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I am currently facing a problem of which I have no idea how to avoid it..
I try to process data which can be either in big endian or little endian. This is not really a problem because it always starts with a header so I can check which endian mode I have to use but during the decoding of the values there are some operations which I dont know how to implement for big endian data.
The code runs on a nVidia Tegra (Cortex-A9 based on ARMv7 architecture) which is little endian (or runs in little endian mode) but sometimes I get big endian data.
Most operations on the data are not really a problem but I dont know how to get the addition right..

Example:    D5 1B EE 96    |     96 EE 1B D5
        +   AC 84 F4 D5    | +   D5 F4 84 AC
        = 1 81 A0 E3 6B    | = 1 6C E2 A0 81

As you can see, most bytes are already correct in the result but some are not. They differ by +1 or -1 from the expected result because the addition is always made from right to left (little endian machine) and so we take the carry (if any) to the left.
In the case of the big endian addition on this little endian machine I would have to add from left to right and take the carry (if any) to the right.

My question now is, whether there is a possibility (maybe using special instructions for the processor?) to get the right result? Maybe ther are further operations I can make on the result to get rid of these +1/-1 differences which are "cheaper" than to revert both operands and also the result?

Best Regards, Tobias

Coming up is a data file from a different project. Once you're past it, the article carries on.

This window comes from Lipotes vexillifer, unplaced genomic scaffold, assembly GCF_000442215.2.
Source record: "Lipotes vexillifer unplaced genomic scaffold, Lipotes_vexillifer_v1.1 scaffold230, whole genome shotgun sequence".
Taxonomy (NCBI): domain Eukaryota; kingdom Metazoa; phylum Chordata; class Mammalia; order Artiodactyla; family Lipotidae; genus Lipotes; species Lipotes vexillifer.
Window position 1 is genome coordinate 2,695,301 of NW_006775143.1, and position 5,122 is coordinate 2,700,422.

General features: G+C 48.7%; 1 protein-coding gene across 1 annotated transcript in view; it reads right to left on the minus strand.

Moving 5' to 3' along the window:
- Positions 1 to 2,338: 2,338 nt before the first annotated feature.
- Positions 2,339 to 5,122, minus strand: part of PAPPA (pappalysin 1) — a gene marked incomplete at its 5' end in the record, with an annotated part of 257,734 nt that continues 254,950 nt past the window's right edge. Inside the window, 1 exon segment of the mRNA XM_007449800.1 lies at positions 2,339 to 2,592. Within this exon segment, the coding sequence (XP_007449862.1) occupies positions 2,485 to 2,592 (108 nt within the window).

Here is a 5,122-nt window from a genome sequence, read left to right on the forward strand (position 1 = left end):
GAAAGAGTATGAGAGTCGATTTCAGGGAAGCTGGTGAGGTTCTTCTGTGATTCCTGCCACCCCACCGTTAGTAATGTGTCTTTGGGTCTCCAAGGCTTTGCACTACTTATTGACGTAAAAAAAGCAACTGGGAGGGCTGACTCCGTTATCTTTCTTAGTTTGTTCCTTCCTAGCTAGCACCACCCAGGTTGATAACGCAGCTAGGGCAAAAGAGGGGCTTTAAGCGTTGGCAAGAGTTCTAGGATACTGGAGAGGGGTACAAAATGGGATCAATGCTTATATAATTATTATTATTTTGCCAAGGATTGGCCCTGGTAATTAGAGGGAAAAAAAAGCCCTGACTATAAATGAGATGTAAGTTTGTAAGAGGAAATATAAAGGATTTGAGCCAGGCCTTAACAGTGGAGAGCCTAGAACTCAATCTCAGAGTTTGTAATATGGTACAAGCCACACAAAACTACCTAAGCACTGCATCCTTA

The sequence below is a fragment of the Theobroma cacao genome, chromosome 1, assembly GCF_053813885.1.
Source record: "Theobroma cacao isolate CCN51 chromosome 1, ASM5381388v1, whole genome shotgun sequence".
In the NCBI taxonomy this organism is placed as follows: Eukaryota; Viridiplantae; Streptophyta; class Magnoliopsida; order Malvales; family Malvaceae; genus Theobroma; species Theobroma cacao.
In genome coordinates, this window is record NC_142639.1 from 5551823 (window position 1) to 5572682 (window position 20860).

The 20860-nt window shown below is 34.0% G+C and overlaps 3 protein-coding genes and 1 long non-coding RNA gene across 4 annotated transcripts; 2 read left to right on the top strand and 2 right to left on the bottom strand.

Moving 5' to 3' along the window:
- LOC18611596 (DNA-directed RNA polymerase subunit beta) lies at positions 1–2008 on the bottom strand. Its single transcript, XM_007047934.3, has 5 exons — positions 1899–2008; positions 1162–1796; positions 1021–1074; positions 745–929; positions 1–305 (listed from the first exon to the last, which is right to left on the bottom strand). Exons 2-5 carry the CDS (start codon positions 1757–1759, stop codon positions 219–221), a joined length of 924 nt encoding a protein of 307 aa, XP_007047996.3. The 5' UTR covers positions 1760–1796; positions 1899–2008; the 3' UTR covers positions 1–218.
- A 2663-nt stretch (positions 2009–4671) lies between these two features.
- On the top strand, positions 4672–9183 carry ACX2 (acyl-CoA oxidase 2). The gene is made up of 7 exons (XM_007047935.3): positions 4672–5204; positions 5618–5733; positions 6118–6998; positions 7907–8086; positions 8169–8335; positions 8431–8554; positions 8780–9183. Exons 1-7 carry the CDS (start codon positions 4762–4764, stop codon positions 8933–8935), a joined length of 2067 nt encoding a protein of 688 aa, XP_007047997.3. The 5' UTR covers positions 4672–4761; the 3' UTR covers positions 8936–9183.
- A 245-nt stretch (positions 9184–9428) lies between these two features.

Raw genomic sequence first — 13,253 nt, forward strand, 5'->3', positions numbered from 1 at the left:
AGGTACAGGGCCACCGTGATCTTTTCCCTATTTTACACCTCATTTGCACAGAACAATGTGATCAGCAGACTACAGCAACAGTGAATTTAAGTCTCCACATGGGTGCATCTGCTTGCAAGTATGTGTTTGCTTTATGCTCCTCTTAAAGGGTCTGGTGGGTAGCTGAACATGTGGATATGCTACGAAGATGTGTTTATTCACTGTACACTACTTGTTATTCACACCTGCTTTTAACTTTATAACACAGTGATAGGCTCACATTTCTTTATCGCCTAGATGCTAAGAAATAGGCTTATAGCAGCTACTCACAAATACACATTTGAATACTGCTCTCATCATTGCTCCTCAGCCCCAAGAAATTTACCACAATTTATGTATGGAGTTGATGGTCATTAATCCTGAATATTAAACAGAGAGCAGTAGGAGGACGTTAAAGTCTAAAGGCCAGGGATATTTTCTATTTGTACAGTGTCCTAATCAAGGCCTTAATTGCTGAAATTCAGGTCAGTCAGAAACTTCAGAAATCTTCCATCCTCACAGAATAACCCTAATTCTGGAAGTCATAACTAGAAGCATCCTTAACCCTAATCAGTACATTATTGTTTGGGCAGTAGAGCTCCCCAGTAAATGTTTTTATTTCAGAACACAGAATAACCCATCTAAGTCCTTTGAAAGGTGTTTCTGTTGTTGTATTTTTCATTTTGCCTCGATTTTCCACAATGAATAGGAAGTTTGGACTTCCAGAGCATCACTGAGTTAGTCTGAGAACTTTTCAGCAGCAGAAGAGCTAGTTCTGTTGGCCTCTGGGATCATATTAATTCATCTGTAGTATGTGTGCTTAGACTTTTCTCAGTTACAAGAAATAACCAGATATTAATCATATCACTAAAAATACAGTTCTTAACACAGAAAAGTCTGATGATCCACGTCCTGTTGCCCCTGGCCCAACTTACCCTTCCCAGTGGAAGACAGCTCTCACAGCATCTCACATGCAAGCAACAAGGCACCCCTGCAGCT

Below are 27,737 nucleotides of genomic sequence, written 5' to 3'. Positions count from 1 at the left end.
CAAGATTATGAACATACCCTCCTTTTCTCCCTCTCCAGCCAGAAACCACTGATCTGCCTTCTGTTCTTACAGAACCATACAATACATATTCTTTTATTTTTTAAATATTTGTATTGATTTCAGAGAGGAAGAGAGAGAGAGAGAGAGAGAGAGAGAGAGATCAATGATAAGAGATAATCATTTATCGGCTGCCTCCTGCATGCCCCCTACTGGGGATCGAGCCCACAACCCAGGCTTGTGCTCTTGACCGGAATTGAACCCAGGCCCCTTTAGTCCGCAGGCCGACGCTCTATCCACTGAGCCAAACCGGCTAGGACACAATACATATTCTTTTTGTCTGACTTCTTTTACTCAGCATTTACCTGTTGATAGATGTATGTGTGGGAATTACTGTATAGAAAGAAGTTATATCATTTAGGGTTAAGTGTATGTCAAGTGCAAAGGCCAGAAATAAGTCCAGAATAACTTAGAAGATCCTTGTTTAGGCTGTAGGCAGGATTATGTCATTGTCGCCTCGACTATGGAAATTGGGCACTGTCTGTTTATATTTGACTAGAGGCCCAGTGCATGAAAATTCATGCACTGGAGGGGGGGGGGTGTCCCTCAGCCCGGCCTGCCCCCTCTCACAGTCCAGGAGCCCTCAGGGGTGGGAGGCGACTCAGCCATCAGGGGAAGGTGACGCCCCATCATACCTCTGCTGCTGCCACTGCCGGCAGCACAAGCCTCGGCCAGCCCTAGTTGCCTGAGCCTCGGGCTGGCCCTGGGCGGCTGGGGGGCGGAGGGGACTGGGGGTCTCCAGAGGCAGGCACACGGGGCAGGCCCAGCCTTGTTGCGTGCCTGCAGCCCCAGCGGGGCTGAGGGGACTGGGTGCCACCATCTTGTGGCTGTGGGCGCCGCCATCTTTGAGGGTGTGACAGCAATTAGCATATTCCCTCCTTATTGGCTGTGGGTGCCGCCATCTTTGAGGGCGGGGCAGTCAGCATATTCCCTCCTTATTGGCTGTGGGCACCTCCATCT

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I think you should really swap the bytes when needed, so when the input data has different endiannes than your machine. – piokuc Jan 24 '13 at 14:37
What endianness you expect as a result? Do you want to preserve the big endianness, or want to convert to little endianness? – GaborSch Jan 24 '13 at 14:41
Addition can ONLY be correct if the bytes are swapped PRIOR to addition (if they come in big endian to your little endian machine). Only in the very low probability cases where there is absolutely no carrying necessary from byte to byte will this work without byte swapping prior to addition. – trumpetlicks Jan 24 '13 at 14:41
Send all network data using only one Endian. If possible. – andre Jan 24 '13 at 14:41

2 Answers 2

The most logical way to do this is to simply convert the numbers to the correct endianness, then perform the calculation, then (if needed) convert back again.

You could of course use a loop to do the byte-by-byte backwards caclulation and handle the carry - but it's more complicated, and I'm pretty certain that it won't be faster either, because there are more conditionals and processors are pretty good at "byteswapping".

You should be able to use the ntohl and htons networking functions to convert the numbers.

Something like this:

int add_big_endian(int a, int b)
   x = ntohl(a);
   y = ntohl(b);

   z = x + y;

   return htonl(z);
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You have two options: you can write two sets of code, one for each endianness, and try to keep track of what's going on where, or you can use a single internal representation and convert incoming and outgoing values appropriately. The latter is much simpler.

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